The installations feature a projecton onto a tall, vertically-oriented screen, where the soul of the literary hero is awakened after his death and raised to the sky through a spectacular waterfall. Also, a second tall projection presented the vision of a woman standing up against a wall of fire and then falling into the water. After these two mythical and mystical apparitions the public at the Grand Palais was invited to step back into the more concrete and human body in the diptych Man Searching for Immortality/Woman Searching for Eternity (2013), where two naked figures of senior citizens are projected on large vertical slabs of black granite, as if they are carved out over their graves; their skin is explored with a small light, trying to isolate diseases or corruptions. The seven submerged bodies of The Dreamers suspended between life and death closed the exhibition and the public’s spiritual journey.
Inspired by the great masters of painting and with a deep knowledge of Zen Buddhism, Christian Mysticism, and Islamic Sufism, Bill Viola’s art, as Chris Townsend writes, is ‘an art of affect rather than distanced appraisal …; an art of duration and absorption rather than an immediate satisfaction and revelation’.9 His work engages the public in a vision that passes through the eyes as much as the heart.
Elena Marcheschi (Università di Pisa)
Fargier, J.-P. The reflecting pool de Bill Viola. Crisnée: Éditions Yellow Now (French edition). Rome: Bulzoni Editore, 2009 (Italian edition).
Kuspit, D. ‘Bill Viola: Deconstructing Presence’ in Bill Viola: Installations and videotapes, edited by B. London, published on the occasion of the exhibition Bill Viola, 16 October 1987 – 3 January 1988. New York: The Museum of Modern Art, 1987.
Neutres, J (ed.). Bill Viola. Album Bilingue. Paris: Édition de la Réunion des musées nationaux, 2014.
_____. Bill Viola. Catalogue. Paris: Édition de la Réunion des musées nationaux, 2014.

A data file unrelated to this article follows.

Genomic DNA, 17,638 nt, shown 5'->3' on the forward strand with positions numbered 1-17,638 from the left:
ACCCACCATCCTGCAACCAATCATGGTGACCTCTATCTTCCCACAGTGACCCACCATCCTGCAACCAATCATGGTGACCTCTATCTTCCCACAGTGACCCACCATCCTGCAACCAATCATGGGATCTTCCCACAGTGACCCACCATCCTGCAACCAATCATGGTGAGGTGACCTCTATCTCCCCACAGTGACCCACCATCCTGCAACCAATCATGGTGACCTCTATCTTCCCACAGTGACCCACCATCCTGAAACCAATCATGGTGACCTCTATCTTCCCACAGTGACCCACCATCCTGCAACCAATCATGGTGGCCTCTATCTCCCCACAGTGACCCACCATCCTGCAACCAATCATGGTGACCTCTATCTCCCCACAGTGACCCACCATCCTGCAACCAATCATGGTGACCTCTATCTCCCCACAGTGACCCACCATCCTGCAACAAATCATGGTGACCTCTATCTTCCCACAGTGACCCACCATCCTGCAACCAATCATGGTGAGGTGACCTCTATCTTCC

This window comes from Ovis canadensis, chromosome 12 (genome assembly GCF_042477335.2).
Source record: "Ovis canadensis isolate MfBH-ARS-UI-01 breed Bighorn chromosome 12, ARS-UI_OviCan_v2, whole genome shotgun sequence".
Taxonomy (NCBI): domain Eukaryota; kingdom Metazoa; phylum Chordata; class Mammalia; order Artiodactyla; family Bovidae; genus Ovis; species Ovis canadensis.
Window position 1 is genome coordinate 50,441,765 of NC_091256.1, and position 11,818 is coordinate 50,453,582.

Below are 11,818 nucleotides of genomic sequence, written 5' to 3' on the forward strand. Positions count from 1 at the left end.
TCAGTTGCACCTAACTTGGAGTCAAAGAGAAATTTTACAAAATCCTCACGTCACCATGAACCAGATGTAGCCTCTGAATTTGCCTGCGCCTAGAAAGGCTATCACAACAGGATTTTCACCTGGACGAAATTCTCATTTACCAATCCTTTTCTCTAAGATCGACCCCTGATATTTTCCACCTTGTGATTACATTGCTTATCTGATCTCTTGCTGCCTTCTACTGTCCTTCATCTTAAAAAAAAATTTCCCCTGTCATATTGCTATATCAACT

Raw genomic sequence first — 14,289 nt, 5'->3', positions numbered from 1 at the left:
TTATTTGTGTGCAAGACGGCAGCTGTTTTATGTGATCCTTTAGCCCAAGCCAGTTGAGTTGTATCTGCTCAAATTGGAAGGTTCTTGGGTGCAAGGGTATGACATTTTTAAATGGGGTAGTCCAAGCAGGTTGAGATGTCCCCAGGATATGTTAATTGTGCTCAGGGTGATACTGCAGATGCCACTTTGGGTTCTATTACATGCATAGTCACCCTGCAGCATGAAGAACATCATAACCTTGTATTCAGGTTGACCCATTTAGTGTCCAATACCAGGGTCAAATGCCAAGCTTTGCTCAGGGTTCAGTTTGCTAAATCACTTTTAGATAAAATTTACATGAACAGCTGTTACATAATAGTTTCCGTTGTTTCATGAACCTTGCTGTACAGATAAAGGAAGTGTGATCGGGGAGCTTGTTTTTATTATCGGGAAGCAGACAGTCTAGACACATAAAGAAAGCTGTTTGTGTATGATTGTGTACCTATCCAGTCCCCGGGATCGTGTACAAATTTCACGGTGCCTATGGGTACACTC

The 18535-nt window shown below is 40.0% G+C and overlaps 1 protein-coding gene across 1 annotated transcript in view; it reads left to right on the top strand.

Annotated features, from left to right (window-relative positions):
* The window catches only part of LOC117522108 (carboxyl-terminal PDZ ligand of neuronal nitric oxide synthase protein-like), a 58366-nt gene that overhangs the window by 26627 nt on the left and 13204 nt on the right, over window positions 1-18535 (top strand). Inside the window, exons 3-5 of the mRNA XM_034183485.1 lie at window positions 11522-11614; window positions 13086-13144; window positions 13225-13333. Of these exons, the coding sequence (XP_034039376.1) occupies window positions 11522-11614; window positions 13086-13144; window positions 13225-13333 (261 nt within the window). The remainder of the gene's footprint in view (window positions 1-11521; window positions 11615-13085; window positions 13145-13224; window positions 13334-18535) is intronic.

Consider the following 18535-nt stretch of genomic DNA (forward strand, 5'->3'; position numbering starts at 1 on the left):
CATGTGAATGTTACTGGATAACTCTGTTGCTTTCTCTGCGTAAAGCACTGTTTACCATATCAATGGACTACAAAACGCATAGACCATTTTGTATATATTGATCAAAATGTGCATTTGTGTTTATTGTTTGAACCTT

Perov, K (ed.). Bill Viola: Visioni interiori. Rome: Palazzo delle Esposizioni; Florence: Giunti Arte Mostre Musei, 2008.
Sossai, M.R. ‘Reflections beyond the threshold of the visible’ in Bill Viola: Reflection, edited by A. Bernardini, Catalogo mostra Villa e Collezione Panza 12 maggio – 28 ottobre 2012. Cinisello Balsamo (Mi): Silvana Editoriale, 2012.
Townsend, C (ed.). The art of Bill Viola. London: Thames and Hudson, 2004.
Valentini, V (ed.). Bill Viola: Vedere con la mente e con il cuore. Roma: Gangemi, 1993.
Viola, B. ‘Apprendere la tecnologia degli esseri umani’ in Le pratiche del video, edited by V. Valentini. Roma: Bulzoni, 2003.
2 See the Album bilingue of the exhibition, Neutres 2014, p. 5, where one can find out about 20 of Viola’s works of art through commentary by the artist himself.
3 See Valentini 1993, p. 11. This monograph includes texts by Valentini and Viola, an interview with the artist by Jörg Zutter, and an interview with David A. Ross by Gianfranco Mantegna.
4 See Sossai 2012, p. 25.
5 In this text Viola tries to explain his position as an artist in relation to the public. See Viola 2003, p. 165.
6 See Kuspit 1987, p. 73. On the manipulation of time see also Fargier 2009.
7 Valentini 1993, p. 11. On this idea of ‘inner visions’ see the catalogue for another huge solo exhibition on
Viola in Rome at Palazzo delle Esposizioni in 2008-2009. See also Perov 2008.
8 The film rebuilds Viola’s artistic journey through a mix of interviews with Viola and Perov, also seven
international scholars and critics who are experts in Viola’s art: Raymond Bellour, Nadeije Dagen, Anne-Marie
Duguet, Alain Fleischer, Jean de Loisy, Valentini, and Neutres.
9 See Townsend 2004, p. 9.